COVID-19 in Unvaccinated Patients Increases Long-Term Cardiovascular Disease Risk

Clinicians should focus on long-term cardiovascular health among patients with a history of COVID-19 infection.

Unvaccinated survivors of COVID-19 infection were found to be at increased risk for cardiovascular disease (CVD) compared with unvaccinated individuals with no history of infection. These study findings were published in eClinicalMedicine.

Investigators from the Second Affiliated Hospital of Zhejiang Chinese Medical University in China and the Chung Shan Medical University in Taiwan sourced data for this study from the TriNetX Research Network. Included patients (N=4,131,717) were unvaccinated against COVID-19 infection and had more than 2 health encounters between 2019 and 2022. The investigators compared long-term cardiovascular outcomes between patients who survived COVID-19 infection and those with no history of infection (controls). To balance for cohort differences, a 1:1 propensity matching approach was used, with adjustments for index age, race/ethnicity, sex, socioeconomic status, comorbidities, blood type, alcohol-related disorders, nicotine dependence, and BMI. The primary outcome was the incidence of CVD in the postacute phase of COVID-19 infection, assessed 30 days after the index date until month 12.

Among patients in the prematched COVID-19 (n=691,455) and control (n=2,249,533) cohorts, the mean age mean was 43.2±16.2 and 44.5±17.0 years, 56.8% and 58.0% were women, 56.4% and 58.3% were White, and 15.3% and 13.8% had a BMI of at least 30 kg/m2, respectively. After propensity matching, each cohort comprised 690,892 patients.

The investigators evaluated the risk for adverse cardiovascular outcomes at 12 months. Compared with patients in the control cohort, those who survived COVID-19 infection were found to be at increased risk for major adverse cardiac events (hazard ratio [HR], 1.871; 95% CI, 1.816-1.927), any cardiovascular-related complication (HR, 1.552; 95% CI, 1.526-1.578), and mortality (HR, 1.604; 95% CI, 1.510-1.703).

Clinicians and patients with a history of COVID-19 should pay extra attention to their cardiovascular health in [the] long term.

Stratified by cardiac event, patients in the COVID-19 cohort had an increased risk for ischemic cardiomyopathy (HR, 2.811; 95% CI, 2.477-3.190), pulmonary embolism (HR, 2.648; 95% CI, 2.443-2.870), atrial fibrillation and flutter (HR, 2.407; 95% CI, 2.296-2.523), heart failure (HR, 2.296; 95% CI, 2.200-2.396), acute coronary disease (HR, 2.048; 95% CI, 1.752-2.393), and myocardial infarction (HR, 1.979; 95% CI, 1.831-2.138) at 12 months compared with those in the control cohort. Patients who survived COVID-19 infection also had an increased risk for deep vein thrombosis (HR, 1.879; 95% CI, 1.751-2.017), tachycardia (HR, 1.682; 95% CI, 1.626-1.740), ventricular arrhythmias (HR, 1.600; 95% CI, 1.535-1.668), bradycardia (HR, 1.599; 95% CI, 1.521-1.681), superficial vein thrombosis (HR, 1.592; 95% CI, 1.442-1.756), and transient ischemic attack (HR, 1.503; 95% CI, 1.353-1.670) at 12 months.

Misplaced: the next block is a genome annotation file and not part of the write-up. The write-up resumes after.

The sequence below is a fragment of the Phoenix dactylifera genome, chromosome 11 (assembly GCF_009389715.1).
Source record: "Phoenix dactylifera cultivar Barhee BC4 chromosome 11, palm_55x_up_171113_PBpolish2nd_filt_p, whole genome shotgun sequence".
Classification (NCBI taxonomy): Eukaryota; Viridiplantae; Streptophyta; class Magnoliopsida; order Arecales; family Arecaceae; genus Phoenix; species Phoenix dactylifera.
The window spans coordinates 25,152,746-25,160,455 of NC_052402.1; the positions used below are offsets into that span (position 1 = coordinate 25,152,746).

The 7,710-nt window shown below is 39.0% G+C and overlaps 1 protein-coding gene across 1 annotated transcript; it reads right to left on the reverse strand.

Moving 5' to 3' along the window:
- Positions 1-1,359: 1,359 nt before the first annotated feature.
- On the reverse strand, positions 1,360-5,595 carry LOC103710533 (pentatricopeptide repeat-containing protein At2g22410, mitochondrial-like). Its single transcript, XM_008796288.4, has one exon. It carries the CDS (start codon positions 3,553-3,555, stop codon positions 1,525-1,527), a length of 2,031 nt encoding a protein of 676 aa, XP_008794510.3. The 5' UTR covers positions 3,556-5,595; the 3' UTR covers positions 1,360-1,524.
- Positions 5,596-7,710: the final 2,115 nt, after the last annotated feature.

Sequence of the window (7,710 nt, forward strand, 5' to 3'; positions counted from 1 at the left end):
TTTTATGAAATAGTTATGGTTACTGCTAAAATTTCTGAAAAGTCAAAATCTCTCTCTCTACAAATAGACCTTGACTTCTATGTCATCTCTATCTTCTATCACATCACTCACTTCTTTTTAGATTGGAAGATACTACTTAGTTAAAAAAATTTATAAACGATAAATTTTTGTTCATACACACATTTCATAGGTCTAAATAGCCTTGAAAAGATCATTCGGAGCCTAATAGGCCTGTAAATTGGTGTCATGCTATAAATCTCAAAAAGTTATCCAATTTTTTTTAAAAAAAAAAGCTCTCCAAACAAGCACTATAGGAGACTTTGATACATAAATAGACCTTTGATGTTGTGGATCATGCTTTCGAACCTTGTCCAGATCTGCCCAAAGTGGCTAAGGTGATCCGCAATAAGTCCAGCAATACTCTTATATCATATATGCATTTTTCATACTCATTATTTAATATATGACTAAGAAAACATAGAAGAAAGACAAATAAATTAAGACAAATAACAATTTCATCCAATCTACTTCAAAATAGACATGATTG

Subgroup analyses were performed after patients were stratified on the basis of sex and age. Compared with men in the control cohort, an increased risk for myocarditis (HR, 4.116; 95% CI, 2.344-7.229), ischemic cardiomyopathy (HR, 3.189; 95% CI, 2.734-7.229), and pulmonary embolism (HR, 3.145; 95% CI, 2.792-3.543) was observed among men in the COVID-19 cohort. Compared with women in the control cohort, women who survived COVID-19 infection were at increased risk for myocarditis (HR, 3.329; 95% CI, 1.901-5.829), ischemic cardiomyopathy (HR, 3.169; 95% CI, 2.459-4.085), and atrial fibrillation and flutter (HR, 2.542; 95% CI, 2.360-2.738).

Among patients aged between 20 and 44 years, the risk for myocarditis (HR, 3.829; 95% CI, 2.361-6.211) and ischemic cardiomyopathy (HR, 2.632; 95% CI, 1.494-4.636) was significantly increased among those who survived COVID-19 infection vs those in the control group.

These results may not be generalizable to more diverse populations. Other limitations include potential misclassification bias and residual confounding.

“Clinicians and patients with a history of COVID-19 should pay extra attention to their cardiovascular health in [the] long term,” the investigators concluded.


Wang W, Wang CY, Wang SI, Wei J CC. Long-term cardiovascular outcomes in COVID-19 survivors among non-vaccinated population: a retrospective cohort study from the TriNetX US collaborative networks. EClinicalMedicine. 2022;53:101619. doi:10.1016/j.eclinm.2022.101619